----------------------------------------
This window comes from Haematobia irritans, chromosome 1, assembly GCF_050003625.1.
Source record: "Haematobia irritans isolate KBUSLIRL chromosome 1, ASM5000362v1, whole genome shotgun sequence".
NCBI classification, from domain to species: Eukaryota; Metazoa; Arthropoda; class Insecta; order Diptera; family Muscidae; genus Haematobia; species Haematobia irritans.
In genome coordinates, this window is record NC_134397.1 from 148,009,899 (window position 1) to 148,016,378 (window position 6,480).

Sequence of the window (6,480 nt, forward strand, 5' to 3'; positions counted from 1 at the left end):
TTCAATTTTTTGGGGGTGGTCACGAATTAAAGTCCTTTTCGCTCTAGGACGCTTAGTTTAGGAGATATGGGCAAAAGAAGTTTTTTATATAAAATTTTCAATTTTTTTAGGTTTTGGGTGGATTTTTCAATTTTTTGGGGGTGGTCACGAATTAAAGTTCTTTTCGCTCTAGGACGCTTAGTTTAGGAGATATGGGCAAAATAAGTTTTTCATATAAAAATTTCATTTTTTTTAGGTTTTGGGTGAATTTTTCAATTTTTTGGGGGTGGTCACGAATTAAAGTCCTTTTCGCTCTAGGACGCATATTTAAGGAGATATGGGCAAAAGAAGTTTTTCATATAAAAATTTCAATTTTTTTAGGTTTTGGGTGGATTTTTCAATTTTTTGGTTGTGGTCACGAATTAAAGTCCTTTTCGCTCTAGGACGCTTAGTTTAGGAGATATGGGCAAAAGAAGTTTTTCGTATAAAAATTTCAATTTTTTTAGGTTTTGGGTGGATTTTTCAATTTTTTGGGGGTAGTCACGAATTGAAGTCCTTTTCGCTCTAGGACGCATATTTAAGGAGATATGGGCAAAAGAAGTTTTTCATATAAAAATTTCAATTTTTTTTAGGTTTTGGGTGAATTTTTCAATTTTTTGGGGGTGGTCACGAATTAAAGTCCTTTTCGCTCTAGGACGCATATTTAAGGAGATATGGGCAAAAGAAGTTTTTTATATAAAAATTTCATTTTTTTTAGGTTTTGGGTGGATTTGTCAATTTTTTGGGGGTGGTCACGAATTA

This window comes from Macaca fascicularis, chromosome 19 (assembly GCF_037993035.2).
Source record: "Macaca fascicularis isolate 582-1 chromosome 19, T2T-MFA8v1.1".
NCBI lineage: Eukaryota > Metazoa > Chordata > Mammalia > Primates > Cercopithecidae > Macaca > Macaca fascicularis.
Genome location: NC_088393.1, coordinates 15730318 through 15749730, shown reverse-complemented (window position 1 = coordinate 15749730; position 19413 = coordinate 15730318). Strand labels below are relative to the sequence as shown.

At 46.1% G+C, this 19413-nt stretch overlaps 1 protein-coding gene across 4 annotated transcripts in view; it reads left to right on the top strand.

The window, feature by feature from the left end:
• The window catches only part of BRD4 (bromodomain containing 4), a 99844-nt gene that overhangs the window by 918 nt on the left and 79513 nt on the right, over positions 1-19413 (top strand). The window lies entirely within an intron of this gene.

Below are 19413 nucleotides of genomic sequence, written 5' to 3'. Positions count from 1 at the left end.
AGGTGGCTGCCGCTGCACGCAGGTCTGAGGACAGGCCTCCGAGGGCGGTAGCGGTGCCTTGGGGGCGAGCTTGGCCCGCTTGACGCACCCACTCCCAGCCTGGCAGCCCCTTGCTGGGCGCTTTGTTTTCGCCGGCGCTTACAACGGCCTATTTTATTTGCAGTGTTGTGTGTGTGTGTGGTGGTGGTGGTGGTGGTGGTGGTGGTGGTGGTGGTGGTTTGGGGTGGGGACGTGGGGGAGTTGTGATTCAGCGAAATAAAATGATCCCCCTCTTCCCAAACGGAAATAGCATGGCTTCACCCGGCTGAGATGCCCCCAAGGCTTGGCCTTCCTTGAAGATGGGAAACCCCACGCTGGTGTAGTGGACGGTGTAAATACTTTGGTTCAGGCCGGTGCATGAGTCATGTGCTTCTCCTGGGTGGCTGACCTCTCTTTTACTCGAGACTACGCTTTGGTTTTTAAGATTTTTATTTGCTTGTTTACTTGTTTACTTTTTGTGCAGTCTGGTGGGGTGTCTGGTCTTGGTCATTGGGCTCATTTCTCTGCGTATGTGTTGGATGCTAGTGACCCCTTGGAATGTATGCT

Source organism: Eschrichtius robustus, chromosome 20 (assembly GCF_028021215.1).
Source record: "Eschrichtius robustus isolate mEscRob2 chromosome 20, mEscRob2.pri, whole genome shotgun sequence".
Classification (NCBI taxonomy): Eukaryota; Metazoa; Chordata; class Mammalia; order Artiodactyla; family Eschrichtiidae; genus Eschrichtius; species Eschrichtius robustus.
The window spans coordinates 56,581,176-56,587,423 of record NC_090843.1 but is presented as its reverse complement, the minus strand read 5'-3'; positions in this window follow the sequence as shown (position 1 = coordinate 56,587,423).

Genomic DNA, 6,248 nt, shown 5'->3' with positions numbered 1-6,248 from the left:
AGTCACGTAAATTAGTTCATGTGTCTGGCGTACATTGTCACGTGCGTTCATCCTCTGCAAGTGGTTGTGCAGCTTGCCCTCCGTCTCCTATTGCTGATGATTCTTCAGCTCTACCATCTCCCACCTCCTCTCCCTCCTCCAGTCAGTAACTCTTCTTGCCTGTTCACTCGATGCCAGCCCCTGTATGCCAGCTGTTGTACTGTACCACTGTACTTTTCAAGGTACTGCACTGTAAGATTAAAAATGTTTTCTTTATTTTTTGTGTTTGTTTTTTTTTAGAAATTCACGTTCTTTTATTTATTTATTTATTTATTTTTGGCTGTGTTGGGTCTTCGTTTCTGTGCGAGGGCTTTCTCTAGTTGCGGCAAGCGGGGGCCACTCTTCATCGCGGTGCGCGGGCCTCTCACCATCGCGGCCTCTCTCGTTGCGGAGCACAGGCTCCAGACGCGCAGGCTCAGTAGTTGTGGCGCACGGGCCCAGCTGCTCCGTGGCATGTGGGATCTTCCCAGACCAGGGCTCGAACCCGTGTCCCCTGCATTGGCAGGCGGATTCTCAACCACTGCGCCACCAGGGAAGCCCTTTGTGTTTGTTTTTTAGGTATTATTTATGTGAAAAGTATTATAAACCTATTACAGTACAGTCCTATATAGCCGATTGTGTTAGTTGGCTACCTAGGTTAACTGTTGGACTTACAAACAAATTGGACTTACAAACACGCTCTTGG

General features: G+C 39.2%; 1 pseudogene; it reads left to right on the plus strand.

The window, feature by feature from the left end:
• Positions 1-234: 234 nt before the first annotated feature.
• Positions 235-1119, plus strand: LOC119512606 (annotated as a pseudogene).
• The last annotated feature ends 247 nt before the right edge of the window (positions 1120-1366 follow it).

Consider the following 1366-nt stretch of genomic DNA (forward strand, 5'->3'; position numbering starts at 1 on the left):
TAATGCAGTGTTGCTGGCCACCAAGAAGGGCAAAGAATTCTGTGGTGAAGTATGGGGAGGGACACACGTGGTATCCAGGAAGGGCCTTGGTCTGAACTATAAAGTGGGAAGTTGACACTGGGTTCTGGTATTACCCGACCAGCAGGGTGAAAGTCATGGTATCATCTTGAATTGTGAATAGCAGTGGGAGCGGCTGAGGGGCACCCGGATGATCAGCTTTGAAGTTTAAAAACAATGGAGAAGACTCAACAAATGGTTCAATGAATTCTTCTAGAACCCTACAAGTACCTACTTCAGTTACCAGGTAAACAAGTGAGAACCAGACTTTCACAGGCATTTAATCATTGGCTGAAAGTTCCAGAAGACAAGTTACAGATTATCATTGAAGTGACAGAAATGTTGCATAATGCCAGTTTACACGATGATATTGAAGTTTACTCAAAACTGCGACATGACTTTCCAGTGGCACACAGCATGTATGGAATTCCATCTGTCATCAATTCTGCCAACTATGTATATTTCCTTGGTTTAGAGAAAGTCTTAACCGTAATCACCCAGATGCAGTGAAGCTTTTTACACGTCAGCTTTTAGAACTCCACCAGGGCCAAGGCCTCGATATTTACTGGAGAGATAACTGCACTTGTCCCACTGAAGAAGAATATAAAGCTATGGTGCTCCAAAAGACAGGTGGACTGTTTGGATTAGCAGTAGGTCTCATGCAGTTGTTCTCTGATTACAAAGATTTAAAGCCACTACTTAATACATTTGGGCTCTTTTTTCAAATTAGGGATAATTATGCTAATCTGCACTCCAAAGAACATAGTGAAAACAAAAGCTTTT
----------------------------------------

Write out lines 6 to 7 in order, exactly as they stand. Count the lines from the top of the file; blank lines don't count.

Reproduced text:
TTCAATTTTTTGGGGGTGGTCACGAATTAAAGTCCTTTTCGCTCTAGGACGCTTAGTTTAGGAGATATGGGCAAAAGAAGTTTTTTATATAAAATTTTCAATTTTTTTAGGTTTTGGGTGGATTTTTCAATTTTTTGGGGGTGGTCACGAATTAAAGTTCTTTTCGCTCTAGGACGCTTAGTTTAGGAGATATGGGCAAAATAAGTTTTTCATATAAAAATTTCATTTTTTTTAGGTTTTGGGTGAATTTTTCAATTTTTTGGGGGTGGTCACGAATTAAAGTCCTTTTCGCTCTAGGACGCATATTTAAGGAGATATGGGCAAAAGAAGTTTTTCATATAAAAATTTCAATTTTTTTAGGTTTTGGGTGGATTTTTCAATTTTTTGGTTGTGGTCACGAATTAAAGTCCTTTTCGCTCTAGGACGCTTAGTTTAGGAGATATGGGCAAAAGAAGTTTTTCGTATAAAAATTTCAATTTTTTTAGGTTTTGGGTGGATTTTTCAATTTTTTGGGGGTAGTCACGAATTGAAGTCCTTTTCGCTCTAGGACGCATATTTAAGGAGATATGGGCAAAAGAAGTTTTTCATATAAAAATTTCAATTTTTTTTAGGTTTTGGGTGAATTTTTCAATTTTTTGGGGGTGGTCACGAATTAAAGTCCTTTTCGCTCTAGGACGCATATTTAAGGAGATATGGGCAAAAGAAGTTTTTTATATAAAAATTTCATTTTTTTTAGGTTTTGGGTGGATTTGTCAATTTTTTGGGGGTGGTCACGAATTA

This window comes from Macaca fascicularis, chromosome 19 (assembly GCF_037993035.2).